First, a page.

BLACK EAGLE – The communities of Black Eagle and Great Falls came together Saturday morning to mark the start of springtime and make Cascade County a cleaner place to live.
“Black Eagle’s view is up to you!” shouted volunteers during the second and final weekend of the annual “MApril Cleanup,” an event in which hundreds of area residents take part each year. From the airmen of Malmstrom Air Force Base to Cascade County commissioners, the MApril Cleanup has drawn upon the efforts of a diverse group of local individuals for 35 years (and counting).
14.38 tons of garbage were collected on Saturday, making for a combined 38.72 ton total over the two-weekend period. That figure blew expectations — of only 15 to 20 tons — out of the park.
Crews gathered at 8 a.m. Saturday in downtown Great Falls to get their assignments; they stayed hard at work until noon, gathering debris from alleyways.
Hundreds of people fanned out across the community with a wide purview, including River Drive to 25th Street and 8th Avenue North to 10th Avenue South. Residents within those parameters were advised during the week to collect trash from around their properties and leave it in the alleyways for collection.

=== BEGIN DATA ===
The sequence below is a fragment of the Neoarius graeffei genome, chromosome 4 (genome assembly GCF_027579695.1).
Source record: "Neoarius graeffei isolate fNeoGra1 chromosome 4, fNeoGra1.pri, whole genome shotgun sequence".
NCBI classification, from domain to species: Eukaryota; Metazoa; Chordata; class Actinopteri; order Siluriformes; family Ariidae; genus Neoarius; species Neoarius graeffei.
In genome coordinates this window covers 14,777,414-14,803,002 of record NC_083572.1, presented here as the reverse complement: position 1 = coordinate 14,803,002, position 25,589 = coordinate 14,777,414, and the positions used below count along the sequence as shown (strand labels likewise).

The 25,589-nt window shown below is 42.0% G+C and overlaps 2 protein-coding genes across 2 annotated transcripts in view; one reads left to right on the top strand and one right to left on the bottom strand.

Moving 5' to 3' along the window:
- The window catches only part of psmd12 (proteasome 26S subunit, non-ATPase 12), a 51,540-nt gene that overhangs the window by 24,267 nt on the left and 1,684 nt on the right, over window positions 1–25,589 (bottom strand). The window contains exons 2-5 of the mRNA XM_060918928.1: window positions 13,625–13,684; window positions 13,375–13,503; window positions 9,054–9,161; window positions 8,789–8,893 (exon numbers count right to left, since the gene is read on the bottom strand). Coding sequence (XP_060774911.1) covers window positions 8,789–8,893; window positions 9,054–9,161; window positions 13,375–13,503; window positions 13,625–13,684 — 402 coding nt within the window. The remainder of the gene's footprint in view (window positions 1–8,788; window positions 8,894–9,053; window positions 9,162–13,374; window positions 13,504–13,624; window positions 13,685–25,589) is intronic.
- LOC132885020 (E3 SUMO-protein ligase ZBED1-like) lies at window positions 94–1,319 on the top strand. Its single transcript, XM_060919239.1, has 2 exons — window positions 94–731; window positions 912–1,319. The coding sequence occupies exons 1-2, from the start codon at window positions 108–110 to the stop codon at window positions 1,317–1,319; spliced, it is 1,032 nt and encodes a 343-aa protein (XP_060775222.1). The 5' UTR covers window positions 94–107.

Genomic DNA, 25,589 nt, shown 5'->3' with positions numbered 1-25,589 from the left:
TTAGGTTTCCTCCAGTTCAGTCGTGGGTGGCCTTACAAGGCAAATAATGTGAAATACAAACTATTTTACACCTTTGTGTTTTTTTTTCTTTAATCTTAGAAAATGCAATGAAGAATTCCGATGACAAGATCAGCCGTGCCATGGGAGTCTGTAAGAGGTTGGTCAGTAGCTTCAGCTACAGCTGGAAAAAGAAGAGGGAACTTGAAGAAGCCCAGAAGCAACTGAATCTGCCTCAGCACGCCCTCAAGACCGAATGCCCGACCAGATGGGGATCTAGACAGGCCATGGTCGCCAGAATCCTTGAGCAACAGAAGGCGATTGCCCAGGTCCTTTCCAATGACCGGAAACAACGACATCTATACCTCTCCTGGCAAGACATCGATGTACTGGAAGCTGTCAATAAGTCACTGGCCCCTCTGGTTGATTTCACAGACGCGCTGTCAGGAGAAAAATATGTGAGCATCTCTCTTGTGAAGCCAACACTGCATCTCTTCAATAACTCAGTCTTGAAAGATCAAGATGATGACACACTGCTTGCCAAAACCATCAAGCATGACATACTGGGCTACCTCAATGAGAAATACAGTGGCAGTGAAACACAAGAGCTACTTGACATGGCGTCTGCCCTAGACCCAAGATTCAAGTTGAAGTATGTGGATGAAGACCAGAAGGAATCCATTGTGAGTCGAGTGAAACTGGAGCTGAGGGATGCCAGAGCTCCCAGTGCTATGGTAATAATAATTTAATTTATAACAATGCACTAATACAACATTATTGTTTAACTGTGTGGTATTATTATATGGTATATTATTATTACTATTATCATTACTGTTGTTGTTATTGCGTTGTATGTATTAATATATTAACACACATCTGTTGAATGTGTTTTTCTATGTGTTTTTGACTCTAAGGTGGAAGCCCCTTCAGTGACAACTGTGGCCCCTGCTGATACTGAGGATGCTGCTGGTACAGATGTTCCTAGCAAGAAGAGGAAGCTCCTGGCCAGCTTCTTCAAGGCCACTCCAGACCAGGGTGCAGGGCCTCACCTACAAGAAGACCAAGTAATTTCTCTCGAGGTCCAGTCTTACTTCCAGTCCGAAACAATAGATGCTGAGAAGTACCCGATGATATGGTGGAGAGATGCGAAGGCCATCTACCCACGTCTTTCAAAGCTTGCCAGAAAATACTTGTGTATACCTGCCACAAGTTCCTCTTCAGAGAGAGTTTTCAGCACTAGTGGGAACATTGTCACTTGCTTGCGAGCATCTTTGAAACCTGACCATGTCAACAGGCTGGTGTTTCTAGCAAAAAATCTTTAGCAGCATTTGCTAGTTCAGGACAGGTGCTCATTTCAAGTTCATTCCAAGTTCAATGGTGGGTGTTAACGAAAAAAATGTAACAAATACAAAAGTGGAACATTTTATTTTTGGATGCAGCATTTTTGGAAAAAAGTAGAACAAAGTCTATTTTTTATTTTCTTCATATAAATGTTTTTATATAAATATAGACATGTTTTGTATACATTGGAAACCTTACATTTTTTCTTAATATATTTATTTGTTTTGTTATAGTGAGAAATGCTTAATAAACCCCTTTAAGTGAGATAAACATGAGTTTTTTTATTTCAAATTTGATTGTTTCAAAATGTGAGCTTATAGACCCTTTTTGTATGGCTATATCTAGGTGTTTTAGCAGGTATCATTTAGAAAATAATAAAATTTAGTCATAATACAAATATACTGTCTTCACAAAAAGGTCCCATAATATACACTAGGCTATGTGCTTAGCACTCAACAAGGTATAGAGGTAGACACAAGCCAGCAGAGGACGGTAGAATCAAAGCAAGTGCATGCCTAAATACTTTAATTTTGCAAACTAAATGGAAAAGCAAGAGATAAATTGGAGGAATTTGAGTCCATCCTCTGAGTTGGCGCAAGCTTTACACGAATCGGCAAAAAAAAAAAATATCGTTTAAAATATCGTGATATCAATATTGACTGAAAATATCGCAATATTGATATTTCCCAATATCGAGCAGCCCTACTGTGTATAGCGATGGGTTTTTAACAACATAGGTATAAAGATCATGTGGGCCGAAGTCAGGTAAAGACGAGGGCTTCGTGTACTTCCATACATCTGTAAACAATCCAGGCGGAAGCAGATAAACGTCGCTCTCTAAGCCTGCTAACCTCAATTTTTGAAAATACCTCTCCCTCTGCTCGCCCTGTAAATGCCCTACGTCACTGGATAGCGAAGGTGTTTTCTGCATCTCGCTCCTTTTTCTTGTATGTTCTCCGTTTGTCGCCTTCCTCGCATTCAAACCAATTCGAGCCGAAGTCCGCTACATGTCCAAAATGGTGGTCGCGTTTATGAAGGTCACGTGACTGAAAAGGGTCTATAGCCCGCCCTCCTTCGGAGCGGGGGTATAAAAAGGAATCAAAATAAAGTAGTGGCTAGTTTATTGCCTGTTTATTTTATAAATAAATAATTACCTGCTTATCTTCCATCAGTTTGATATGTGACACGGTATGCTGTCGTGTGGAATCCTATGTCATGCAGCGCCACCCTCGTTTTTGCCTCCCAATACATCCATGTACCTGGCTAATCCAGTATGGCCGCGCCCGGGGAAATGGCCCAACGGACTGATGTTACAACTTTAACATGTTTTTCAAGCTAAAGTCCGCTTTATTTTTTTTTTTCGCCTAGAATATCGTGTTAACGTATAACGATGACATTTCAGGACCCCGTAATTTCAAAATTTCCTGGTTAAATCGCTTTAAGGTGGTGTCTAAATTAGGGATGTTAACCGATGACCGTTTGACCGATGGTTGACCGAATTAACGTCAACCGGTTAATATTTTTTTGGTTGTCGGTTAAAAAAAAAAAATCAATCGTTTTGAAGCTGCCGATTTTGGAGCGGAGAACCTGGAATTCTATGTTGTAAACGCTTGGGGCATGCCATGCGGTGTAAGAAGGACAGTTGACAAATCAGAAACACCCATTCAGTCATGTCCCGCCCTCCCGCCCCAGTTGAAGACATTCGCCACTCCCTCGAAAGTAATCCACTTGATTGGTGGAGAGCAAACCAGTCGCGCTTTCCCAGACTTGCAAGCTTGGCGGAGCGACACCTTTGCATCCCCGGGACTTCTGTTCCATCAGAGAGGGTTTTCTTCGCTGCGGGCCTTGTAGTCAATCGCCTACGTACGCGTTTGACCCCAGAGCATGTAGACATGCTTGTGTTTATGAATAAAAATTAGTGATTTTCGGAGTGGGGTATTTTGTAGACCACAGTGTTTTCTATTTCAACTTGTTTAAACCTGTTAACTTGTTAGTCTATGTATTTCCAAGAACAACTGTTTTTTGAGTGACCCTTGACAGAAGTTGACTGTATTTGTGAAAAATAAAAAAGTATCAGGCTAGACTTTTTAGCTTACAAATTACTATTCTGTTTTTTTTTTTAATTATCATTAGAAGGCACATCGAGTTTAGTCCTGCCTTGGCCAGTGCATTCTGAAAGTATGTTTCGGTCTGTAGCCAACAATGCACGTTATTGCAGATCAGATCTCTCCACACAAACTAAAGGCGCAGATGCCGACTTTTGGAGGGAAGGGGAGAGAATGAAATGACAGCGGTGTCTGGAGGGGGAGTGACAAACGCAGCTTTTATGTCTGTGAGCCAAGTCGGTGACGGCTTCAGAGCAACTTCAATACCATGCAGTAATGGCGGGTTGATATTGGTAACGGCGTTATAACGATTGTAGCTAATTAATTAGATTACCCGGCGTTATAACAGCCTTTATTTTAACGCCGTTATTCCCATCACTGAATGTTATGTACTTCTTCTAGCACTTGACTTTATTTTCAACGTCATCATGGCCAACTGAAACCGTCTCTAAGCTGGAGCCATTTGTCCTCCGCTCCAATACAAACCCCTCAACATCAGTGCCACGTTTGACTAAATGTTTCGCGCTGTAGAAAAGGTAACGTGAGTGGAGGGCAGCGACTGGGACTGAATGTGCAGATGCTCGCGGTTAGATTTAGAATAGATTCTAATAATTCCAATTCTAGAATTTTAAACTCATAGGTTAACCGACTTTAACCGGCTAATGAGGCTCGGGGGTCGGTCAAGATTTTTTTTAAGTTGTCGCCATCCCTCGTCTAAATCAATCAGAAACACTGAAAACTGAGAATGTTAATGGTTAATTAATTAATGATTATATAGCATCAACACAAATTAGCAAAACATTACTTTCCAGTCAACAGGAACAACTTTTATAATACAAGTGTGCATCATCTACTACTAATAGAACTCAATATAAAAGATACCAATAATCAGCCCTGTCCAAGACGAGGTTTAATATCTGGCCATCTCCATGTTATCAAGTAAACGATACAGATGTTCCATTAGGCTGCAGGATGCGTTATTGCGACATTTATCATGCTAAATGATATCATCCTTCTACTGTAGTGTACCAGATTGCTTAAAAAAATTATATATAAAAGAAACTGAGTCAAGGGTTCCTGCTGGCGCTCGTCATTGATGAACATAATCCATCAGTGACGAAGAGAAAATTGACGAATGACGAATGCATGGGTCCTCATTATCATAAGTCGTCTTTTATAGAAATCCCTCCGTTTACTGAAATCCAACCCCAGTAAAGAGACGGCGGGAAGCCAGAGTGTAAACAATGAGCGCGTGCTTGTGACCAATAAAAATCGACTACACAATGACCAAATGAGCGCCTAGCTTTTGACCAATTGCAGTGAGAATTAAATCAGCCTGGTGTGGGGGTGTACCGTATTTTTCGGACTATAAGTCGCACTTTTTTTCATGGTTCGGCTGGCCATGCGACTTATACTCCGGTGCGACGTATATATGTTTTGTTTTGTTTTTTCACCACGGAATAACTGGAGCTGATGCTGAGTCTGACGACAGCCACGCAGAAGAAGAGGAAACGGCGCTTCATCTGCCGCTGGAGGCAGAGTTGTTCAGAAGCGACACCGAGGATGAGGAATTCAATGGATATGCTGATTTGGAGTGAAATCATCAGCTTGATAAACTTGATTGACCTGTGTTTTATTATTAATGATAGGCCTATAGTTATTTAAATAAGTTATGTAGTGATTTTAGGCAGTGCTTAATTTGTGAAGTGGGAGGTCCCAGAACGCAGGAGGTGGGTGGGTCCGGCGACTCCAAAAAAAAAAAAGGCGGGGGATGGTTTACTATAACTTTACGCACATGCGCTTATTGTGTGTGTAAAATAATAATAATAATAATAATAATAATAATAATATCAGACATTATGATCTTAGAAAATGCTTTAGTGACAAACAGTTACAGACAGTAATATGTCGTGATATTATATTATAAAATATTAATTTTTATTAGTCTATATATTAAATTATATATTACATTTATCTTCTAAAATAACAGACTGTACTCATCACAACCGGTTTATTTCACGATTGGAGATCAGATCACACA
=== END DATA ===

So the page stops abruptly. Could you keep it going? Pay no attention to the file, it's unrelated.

The MApril Cleanup is sponsored by NeighborWorks, a local organization led by neighborhood council leaders with a purpose of “be[ing] a sustainable leader in community housing and neighborhood solutions.”
NeighborWorks has aided over 2,200 Great Falls families in the home ownership process since 1980. The group’s primary objectives have remained to “revitalize communities, reclaim abandoned and distressed properties, and promote affordable housing.”
“Great work from volunteers, neighborhood councils and Malmstrom!” wrote NeighborWorks in a social media post Saturday. Terry Miller, coordinator of the MApril Cleanup in Black Eagle and a vital part of her neighborhood council, said the event shows how small acts of kindness really can add up.
“We did five tons out of Black Eagle here,” Miller told MTN. “It’s two weekends, and then we come and pick up we need to.” She added that she hopes the tradition will continue for years to come.
“We make it a better place to live,” Miller said.